When the movie opens you can see that the ship has a high-density shield up front as it’s driving through an asteroid belt and diverting any objects from its path. It’s long and gigantic, with three huge revolving blades that make up both the gravitational torque and power needed for long haul space travel.
Each of the three blades represents a different aspect of life on the ship: One blade is the hibernation area, where 5000 passengers are sleeping; another blade is the entertainment blade, where you have the grand concourse; and the third blade is a giant container area, for getting supplies to the distant planet. Connecting the blades is a zero-G elevator.
“The ship is really luxurious, almost like a cruise liner,” said Jennifer Lawrence in the press notes. “There’s an observation deck, a movie theater and grand concourse and amazing rooms.
Everyone Needs a Robot Bartender
Arthur is the robot—sorry, android—bartender on board the ship and he’s acted to perfection by Michael Sheen.
An android with a remarkably human upper half, he moves with efficiency, grace, and skill, and responds to passengers’ worries and anxieties with a kind word and warm heart—if a little naiveté. Meaning he’s like the caricature of what you’d expect a bartender to be.
“He’s programmed to be the greatest bartender ever,” said Michael Sheen. “He’s empathetic, he’s able to listen, and he mixes a fantastic martini. But there’s a limit to how much he’s interacted with people: he’s usually dealt with thousands of people in very short interactions, but he’s in new territory with Jim, interacting with one person for a very long period of time.”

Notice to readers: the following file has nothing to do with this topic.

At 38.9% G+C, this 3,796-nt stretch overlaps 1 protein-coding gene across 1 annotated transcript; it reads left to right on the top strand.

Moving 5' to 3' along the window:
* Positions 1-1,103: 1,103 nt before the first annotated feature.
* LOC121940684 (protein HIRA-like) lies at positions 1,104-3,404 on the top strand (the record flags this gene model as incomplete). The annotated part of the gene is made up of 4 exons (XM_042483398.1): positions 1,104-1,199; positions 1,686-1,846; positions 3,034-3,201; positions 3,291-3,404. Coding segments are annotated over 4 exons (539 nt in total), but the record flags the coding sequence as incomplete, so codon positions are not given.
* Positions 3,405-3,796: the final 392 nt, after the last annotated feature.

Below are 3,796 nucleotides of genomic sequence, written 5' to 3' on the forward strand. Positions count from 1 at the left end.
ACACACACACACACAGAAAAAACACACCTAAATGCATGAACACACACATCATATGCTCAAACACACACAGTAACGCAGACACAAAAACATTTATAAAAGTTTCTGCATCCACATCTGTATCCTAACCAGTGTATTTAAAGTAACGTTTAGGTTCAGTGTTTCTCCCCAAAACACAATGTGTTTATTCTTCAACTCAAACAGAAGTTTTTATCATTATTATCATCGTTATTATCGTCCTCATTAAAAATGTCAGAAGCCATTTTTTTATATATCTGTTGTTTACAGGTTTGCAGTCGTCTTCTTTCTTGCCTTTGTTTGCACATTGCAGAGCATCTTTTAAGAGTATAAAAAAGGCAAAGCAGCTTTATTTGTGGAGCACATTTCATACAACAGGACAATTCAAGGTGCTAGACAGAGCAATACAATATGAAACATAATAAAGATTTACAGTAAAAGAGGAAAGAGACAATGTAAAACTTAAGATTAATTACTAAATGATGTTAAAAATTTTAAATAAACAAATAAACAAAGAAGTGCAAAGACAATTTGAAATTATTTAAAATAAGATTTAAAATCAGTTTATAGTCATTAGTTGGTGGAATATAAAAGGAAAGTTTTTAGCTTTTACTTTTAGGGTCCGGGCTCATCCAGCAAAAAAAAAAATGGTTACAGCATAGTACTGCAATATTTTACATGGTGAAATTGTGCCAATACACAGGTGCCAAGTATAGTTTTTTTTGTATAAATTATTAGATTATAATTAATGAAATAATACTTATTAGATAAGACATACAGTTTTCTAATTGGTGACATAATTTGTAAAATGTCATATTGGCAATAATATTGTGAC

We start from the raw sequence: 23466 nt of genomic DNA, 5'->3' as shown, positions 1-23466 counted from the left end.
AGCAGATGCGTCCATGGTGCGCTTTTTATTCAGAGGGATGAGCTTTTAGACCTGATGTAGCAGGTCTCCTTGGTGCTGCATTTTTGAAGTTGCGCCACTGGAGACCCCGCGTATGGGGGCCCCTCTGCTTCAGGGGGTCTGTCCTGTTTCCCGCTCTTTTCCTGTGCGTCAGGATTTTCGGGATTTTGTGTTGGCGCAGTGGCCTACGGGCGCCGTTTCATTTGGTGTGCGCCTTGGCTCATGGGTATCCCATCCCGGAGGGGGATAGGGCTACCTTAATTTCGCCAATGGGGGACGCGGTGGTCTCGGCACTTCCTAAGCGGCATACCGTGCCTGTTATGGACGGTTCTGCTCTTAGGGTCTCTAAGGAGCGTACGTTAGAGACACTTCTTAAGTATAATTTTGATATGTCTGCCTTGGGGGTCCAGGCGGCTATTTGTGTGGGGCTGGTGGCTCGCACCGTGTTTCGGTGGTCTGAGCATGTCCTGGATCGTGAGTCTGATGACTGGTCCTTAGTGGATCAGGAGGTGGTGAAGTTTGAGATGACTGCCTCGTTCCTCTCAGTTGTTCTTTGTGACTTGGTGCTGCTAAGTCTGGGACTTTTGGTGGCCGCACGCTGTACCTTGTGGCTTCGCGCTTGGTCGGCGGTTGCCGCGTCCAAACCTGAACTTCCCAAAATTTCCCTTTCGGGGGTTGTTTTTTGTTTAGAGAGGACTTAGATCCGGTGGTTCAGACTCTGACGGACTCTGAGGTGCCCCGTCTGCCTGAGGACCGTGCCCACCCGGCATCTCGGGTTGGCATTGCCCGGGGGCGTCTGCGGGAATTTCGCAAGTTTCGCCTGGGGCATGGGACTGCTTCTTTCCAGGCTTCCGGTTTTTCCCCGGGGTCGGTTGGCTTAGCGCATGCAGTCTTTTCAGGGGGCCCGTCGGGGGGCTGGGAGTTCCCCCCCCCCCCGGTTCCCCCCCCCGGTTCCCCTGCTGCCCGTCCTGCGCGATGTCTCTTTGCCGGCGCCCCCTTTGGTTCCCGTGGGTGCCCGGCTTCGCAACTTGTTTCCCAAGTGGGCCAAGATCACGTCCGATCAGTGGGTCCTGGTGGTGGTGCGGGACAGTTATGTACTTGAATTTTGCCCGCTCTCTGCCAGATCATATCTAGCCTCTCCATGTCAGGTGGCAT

Part of Sheen’s performance came through a physical transformation, with the help of the on-set special effects team. The team designed a rig to move him swiftly back and forth behind the bar; with Sheen kneeling on the rig, the filmmakers could control his movement, like an android’s—later painting out Sheen’s legs and the rig with a robotic stand.
Sheen needed to be prepared to move with a rig that would start and stop suddenly, without tensing or bracing his body and without revealing any discomfort in his facial expression. “When I accepted the role, I didn’t know what I was getting into,” said Sheen. “The special effects rig moved really fast, but was a great practical build as it made the performance feel more real.”
The Tech of Long Haul Space Colonization
It’s been theorized by physicists that folding space and time and making use of controlled singularities would be the best way to get from space point A to space point. But since human engineering hasn’t caught up to quantum mechanics the quandary of bringing humans from one point of the galaxy to the next with plausibility is to cryo-freeze them in hibernation sleep.
Which brings us to the hibernation pods of the Avalon. The central feature of each pod tree is an enormous handmade disc light, measuring 12 feet in diameter, above each the tree. The idea is that each light would provide the life force and nutrients to keep the passengers alive.
For filming, the production team built 32 hibernation pods, some more detailed than others. The pods that audiences will see up close on camera, when Jim and Aurora wake up, were designed with hydraulics so they could open and then rise vertically. The pods were made of fiberglass and wood, then decorated by the graphics department, and then laden with electronic tablets to convey the feeling of future technology. These graphics and digital screens brought the set to life.
Cool trivia: during filming on the Hibernation Bay set, 30-plus background extras were put into the sleep pods. The pods were laden with bubble wrap for additional comfort. All of the extras did a great job—some of them actually fell asleep and only got woken up for the lunch break.